For the American mind, this part of the Joseph story is hard to accept. Remember that the people filled the storehouses by giving 20% of their harvest to the government during the seven years of plenty. Yet once the famine begins, they have to buy it back when they can no longer feed themselves. They essentially have to buy back their own grain. And once they run out of money, they have to give up everything they own and become indentured servants of the crown. Notice too that their status won’t change once the famine ends. They now live in a feudal system. They entered the famine as landowners but exit it as serfs.
How to reconcile this? First, read verse 25. The people react to Joseph’s plan by saying to him, “You have saved our lives! Let us find favor in the sight of my lord, and we will be Pharaoh’s slaves.” The people realize that Joseph could’ve taken advantage of them to a much greater degree. He has allowed them to keep 80% of what they farm on what is now Pharaoh’s land. Since they have absolutely no leverage – they’re starving – he could’ve demanded anything and they would’ve had no choice. Instead he’s set up a very reasonable arrangement. Second, we can’t read this story through American eyes. The arrangement with the people sounds odd to us because of the political system we live in. For Egyptians living 1800 years before Christ, however, it’s a life-saving answer that’s gracious and kind. And as we pointed out above in regard to the loss of livestock, anything sounds good when compared to starving to death.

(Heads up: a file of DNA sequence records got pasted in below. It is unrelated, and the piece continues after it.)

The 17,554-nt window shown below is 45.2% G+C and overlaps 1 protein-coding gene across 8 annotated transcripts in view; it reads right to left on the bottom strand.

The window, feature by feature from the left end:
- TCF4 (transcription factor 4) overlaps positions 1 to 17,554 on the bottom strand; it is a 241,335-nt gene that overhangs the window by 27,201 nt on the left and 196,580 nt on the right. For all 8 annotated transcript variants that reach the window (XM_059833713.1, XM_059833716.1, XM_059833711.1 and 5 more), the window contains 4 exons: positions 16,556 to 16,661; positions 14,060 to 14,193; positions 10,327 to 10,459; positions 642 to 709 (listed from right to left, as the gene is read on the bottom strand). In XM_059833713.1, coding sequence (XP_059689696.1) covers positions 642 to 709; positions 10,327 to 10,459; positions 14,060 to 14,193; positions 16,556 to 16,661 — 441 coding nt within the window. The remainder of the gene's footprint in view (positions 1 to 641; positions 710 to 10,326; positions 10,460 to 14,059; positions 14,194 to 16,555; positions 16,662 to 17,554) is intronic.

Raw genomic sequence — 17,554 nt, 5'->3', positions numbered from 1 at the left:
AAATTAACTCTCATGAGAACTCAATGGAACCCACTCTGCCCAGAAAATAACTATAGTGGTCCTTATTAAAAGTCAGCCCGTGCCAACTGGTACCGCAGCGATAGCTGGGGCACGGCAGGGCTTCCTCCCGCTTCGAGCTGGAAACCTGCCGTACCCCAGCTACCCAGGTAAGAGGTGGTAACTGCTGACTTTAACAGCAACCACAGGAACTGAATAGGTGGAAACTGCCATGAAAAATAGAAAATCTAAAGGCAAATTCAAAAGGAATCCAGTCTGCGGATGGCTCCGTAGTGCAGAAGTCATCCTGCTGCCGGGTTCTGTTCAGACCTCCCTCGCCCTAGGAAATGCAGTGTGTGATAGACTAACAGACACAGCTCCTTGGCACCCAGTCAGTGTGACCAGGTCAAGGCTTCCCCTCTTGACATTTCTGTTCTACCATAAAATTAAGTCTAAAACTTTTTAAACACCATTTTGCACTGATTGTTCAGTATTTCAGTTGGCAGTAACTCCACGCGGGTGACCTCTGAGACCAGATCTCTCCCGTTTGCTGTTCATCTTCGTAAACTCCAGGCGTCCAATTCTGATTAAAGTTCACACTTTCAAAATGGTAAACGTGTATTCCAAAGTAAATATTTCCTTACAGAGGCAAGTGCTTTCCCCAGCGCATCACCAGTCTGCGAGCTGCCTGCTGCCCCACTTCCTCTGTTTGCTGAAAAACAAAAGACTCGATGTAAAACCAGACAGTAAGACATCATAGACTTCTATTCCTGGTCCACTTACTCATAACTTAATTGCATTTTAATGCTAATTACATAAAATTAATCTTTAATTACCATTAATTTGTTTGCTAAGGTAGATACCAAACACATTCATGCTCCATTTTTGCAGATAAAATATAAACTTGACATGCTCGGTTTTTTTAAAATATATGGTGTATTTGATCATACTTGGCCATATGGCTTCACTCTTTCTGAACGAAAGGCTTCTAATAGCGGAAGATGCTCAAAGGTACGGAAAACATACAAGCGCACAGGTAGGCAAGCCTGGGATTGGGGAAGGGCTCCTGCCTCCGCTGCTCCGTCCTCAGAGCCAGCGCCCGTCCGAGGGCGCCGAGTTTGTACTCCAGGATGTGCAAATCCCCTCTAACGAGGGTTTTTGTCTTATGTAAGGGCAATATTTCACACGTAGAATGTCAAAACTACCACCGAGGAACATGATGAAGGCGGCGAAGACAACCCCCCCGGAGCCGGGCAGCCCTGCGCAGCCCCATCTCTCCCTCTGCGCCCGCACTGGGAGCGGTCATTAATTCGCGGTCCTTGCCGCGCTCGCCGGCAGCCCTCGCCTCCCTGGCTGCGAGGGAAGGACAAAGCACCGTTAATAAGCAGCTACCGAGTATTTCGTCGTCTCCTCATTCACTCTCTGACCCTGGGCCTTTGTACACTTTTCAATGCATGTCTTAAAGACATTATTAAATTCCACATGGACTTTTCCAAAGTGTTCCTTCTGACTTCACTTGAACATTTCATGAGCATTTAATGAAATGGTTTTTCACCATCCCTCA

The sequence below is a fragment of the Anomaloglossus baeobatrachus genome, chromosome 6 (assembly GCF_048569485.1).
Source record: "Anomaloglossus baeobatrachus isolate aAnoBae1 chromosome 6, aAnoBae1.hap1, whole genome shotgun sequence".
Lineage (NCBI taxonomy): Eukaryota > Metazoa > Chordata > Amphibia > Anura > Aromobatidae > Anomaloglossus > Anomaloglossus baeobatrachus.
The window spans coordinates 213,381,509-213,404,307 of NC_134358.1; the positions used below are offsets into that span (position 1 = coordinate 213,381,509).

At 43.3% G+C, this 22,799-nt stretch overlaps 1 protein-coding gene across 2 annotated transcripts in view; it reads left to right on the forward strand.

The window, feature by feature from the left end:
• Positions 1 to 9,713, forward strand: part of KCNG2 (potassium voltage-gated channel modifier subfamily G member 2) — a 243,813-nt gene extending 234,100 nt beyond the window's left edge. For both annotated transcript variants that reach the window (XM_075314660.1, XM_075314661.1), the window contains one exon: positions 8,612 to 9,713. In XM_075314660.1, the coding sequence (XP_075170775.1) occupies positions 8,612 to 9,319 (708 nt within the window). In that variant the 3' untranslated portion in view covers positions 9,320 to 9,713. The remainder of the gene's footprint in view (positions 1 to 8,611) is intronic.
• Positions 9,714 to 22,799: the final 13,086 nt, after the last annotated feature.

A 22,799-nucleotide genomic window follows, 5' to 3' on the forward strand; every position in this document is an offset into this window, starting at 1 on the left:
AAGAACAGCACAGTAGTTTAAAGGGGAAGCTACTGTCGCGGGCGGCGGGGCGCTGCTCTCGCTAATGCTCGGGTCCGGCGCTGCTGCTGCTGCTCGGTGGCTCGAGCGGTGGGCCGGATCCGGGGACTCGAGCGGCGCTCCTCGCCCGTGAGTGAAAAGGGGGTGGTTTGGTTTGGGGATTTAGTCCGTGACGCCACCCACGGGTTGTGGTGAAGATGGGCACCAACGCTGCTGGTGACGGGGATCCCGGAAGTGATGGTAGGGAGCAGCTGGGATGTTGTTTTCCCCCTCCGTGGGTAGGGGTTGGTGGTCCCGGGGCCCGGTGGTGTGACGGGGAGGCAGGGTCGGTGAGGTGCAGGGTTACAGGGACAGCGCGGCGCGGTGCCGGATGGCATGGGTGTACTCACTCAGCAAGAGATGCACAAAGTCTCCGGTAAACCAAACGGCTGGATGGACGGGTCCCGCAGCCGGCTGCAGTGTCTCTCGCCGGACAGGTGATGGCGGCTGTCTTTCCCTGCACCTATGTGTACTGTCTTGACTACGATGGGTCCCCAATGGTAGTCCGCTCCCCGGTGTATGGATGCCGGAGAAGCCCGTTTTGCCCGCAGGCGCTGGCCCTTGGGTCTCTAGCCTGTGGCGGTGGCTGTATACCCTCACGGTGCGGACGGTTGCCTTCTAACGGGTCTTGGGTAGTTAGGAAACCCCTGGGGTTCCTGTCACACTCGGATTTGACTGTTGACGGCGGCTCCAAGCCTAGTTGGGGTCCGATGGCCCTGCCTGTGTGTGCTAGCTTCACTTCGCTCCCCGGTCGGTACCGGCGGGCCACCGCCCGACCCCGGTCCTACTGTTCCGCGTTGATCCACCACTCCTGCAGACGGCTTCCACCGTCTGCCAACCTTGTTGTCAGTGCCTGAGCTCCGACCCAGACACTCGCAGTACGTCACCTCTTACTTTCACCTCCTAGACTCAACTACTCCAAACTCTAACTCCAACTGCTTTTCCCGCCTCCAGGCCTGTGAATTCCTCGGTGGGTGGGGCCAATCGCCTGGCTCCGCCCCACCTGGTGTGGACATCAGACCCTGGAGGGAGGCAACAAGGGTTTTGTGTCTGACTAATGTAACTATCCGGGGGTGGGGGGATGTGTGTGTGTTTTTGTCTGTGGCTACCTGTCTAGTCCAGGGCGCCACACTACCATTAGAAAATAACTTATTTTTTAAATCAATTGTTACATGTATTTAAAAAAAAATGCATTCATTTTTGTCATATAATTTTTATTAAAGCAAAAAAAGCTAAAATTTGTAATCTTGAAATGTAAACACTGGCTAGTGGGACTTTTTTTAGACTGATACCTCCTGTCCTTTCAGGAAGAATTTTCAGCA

The story fast-forwards seventeen years. The famine has been over for twelve years. Jacob is now 147 years old and nearing death. Interestingly, he has lived with Joseph in Egypt for the same number of years that he lived with him in Canaan (37:2).
Notice a passing statement in verse 27. It says that Israel (meaning Jacob’s family) has become fruitful and numerous in Goshen. But notice also that it says the people have acquired property in it. This reinforces what we found out in verse 11. While the people of Egypt had to give up their land during the famine, Joseph’s family apparently was able to gain possession and keep it. This is another side of the story that may be hard to comprehend from a fairness angle. It may also, however, be another example of God providing for His people – just as he promised Abraham He would.
Jacob calls for Joseph and makes him swear that he will bury Jacob in Canaan . As a sign of the oath, he asks Joseph to do the same thing Abraham asked his servant to do when he made him swear to not take a wife for Isaac from the daughters of Canaan (24:2). He asks Joseph to place his hand under his thigh. Just as we discussed in the study of Abraham and his servant, this may be a euphemistic way of saying that he places his hand near – or on – his genitals. This sounds extremely odd to us, but it may have something to do with signifying its effect on Jacob’s descendants or perhaps acknowledging circumcision as the sign of God’s covenant.